A bass uses all five major senses and the lateral line system. In this article I’m going to talk a bit about how bass use their sight to help with their survival in their underwater world.
Two groups of light-sensitive cells known as rods and cones, much like we have as humans, help the bass to see colors much like we do. At night or during low-light conditions, the rod cells are primarily used and during the day the cone cells are primarily used.
The bass eye is constructed in a way that its large round lens protrudes through each pupil. This protrusion provides the bass with a wide field of view. The negative side of this is that it prevents the pupil from closing and opening. If the ambient light is intense, the pupil is stuck wide open. As humans we can control how much light comes in with our pupils. If there is too much light then the pupil constricts and, when light levels are low, our pupils open to let more light in so we can operate comfortably under a wide range of light conditions. So for the bass, who has no eyelids or can’t open or close its pupils, it must adjust to whatever light there is to be comfortable. To compensate, it means they might go deeper down into the water where its darker and use mud lines or the shades of structures (under docks, rocks, plants, etc.) to feel safe and have good visibility. The clear waters of Southern California, where very clear water sometimes 30′-40′ visibility, pushes the bass to depths of 40′-60′ during the intense mid-day sun. This is due to the clear water absorbing light and allowing it to go to much deeper depths. As it gets stained, dirty, or algae blooms, the water does not allow light to penetrate as deep. Therefore, the bass can adjust to shallow water much more comfortably.
All colors are filtered out by even pure water, but some colors, such as red, are more strongly filtered than others. In waters that contain amounts of algae and sources of chlorophyll both the blue and red ends of the light spectrum are more strongly absorbed leaving primarily yellows and greens. These waters at times can have a greenish look. In waters that are very stained or muddy often appear reddish, while little light of any wavelength is allowed to pass through, the blues and greens are absorbed more than the reds. In trying to understand how to choose a color for a lure you must first understand the environment that the bass lives in first. This means that understanding light absorbtion in water is a must in your home work.
Bass have photopic vision which is normal vision during the day and scotopic vision which is the ability to see in reduced illumination (as in moonlight). These two types of vision are dramatically different. What a bass sees at night is not what he sees during the day. When a bass changes from scotopic vision to photopic vision and vise versa it can take quite some time; anywhere from 20-30 minutes. This is one of the reasons why after dusk, when it first becomes dark, that the bite slows down; the bass needs some time to adjust her vision. One cool thing about when it’s dusk is that the bass and schooling prey switch to scotopic vision. Here is when the bass has a huge advantage over the prey which have primarily a cone-dominant eye system which is better for daylight use. They are at a slight disadvantage in seeing the bass while the bass’ eyes adjust in scotopic vision. He knows he has this small window where the prey is blind which leads to that epic evening bite we hear about all the time or experience for ourselves.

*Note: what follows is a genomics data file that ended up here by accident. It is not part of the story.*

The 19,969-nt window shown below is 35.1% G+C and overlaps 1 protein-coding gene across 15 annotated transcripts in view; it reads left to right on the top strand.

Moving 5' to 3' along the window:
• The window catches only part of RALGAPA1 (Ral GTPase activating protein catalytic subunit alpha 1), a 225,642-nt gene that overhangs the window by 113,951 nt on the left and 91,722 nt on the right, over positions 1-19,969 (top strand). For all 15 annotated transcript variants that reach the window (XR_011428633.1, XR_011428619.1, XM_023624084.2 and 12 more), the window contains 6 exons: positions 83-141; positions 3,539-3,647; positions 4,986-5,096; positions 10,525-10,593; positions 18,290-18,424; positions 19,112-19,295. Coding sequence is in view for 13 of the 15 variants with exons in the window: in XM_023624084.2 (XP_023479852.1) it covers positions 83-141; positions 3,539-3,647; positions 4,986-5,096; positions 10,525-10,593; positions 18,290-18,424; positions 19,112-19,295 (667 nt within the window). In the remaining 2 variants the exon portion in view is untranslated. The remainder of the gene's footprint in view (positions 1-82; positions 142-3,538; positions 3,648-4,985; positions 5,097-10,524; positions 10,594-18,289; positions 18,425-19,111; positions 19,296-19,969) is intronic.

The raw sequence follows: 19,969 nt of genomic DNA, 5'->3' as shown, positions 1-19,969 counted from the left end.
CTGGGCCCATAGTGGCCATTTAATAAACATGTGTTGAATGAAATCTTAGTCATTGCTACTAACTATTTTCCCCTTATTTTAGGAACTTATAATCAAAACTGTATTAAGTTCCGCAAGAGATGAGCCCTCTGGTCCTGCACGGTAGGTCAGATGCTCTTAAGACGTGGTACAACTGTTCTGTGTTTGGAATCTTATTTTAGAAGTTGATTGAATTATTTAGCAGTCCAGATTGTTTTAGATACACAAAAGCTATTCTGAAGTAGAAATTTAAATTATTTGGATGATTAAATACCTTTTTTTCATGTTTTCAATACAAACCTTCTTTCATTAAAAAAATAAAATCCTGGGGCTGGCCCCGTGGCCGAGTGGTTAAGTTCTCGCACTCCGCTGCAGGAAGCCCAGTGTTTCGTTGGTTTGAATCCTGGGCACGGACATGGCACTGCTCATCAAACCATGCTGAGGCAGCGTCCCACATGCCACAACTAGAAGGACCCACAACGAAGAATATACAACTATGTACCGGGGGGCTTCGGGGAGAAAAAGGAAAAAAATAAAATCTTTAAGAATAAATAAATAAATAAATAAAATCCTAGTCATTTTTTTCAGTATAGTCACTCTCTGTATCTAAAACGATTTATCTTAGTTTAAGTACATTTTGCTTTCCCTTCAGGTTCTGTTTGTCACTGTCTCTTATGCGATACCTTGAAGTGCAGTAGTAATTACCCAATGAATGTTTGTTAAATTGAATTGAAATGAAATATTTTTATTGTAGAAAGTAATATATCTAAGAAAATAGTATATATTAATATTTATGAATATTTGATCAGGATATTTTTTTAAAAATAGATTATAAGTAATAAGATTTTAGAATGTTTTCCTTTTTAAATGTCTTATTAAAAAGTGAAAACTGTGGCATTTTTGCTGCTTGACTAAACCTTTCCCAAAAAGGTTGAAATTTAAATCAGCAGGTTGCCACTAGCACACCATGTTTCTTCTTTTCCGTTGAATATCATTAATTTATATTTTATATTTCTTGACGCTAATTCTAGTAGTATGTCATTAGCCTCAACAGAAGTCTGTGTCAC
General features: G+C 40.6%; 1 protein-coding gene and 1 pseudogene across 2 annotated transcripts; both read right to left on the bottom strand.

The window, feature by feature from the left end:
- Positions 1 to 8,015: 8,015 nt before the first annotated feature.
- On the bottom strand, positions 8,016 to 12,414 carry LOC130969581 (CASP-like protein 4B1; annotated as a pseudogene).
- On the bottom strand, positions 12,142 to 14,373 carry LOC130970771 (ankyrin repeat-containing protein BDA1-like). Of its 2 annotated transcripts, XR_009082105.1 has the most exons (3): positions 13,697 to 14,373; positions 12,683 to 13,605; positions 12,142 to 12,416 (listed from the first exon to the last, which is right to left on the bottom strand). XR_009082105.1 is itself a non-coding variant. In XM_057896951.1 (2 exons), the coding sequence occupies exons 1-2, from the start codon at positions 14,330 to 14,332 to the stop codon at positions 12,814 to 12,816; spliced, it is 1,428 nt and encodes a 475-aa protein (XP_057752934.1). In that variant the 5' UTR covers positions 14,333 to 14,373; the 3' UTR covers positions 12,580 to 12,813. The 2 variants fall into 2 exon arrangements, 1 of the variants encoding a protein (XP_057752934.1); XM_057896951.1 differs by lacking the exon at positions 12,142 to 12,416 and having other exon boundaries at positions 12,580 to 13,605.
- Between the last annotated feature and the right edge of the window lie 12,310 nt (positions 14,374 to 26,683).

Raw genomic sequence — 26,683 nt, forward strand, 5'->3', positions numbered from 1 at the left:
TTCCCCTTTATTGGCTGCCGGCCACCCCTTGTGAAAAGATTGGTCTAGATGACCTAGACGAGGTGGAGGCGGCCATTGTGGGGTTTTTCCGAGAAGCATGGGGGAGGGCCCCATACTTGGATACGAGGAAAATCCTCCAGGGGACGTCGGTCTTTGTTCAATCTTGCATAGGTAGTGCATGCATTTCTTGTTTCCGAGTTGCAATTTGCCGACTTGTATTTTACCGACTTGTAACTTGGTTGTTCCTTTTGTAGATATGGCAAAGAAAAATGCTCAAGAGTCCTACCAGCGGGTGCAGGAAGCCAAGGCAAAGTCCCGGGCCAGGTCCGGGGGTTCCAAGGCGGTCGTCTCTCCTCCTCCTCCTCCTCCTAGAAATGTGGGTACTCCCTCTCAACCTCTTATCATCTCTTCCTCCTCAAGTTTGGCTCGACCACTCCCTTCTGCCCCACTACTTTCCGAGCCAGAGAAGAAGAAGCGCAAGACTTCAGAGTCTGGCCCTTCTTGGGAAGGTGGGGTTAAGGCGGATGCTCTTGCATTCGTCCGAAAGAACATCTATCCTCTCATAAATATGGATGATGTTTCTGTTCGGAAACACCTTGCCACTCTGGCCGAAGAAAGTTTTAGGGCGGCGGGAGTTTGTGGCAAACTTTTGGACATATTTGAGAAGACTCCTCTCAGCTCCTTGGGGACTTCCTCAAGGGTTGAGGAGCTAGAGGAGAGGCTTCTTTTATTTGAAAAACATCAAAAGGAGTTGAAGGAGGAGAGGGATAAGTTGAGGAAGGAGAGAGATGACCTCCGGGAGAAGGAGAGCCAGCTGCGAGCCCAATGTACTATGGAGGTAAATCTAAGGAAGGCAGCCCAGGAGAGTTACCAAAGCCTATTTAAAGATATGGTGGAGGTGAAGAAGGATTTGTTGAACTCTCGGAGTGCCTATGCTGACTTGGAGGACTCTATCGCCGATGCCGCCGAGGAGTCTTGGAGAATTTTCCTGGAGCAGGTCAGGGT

When bass are using eyesight to hunt quickly, they disregard anything that has no movement at all as a non-living. Other senses may detect life, but if the bass sees no movement it may just keep moving onto the next target. As it matures into an adult, it may recognize prey shapes and give them a longer look. Giving it a close inspection and using another sense will surely detect life.
Looking for bass fishing tips? Many wonder where to start in the bass fishing world. One of the first questions you must ask yourself is what do you want from the sport. Do you want to be a tournament bass fisherman, a trophy bass chaser, a weekend warrior, or just have a good time?
If tournament fishing is what you want you need to join a local bass club in your area and pay attention and learn from the club members. From there move up to local team tournaments and your final goal should be the Pro status. Not everyone has got what it takes to fish tounaments so don’t get to discouraged. If that’s not your niche, there are also small “turkey shoot” style derbies put on for very little money that might be right up your alley.
If you think you’re that guy or gal who can catch the next trophy bass in your area then you have the fever I have. This means you pay attention to detail, keep very good notes about all bass catches, weather, and lake conditions. In addition, you understand how to make a spread sheet to refer back to and find productive trophy bass water. Chasing the monster bass in your area can be very time consuming with very little reward and you most likely find yourself often wondering, “Why am I sitting here all day for no bass bites?” Hunting for the trophy bass is not for everyone because it takes a lot of hard work, dedication, and patience. For me, these are all worth it when I hook the big bass.
While searching for trophy bass is definitely my passion, I find myself having the most fun with the sport of bass fishing by just being able to enjoy the outdoors and have a good friend to talk with sharing some bass catching memories. This is where most of us in the sport fit right in. We can all buy lures, tie them on, and throw them in the water knowing this is where and what we should be doing. It call comes down to having a wonderful time in the great outdoors.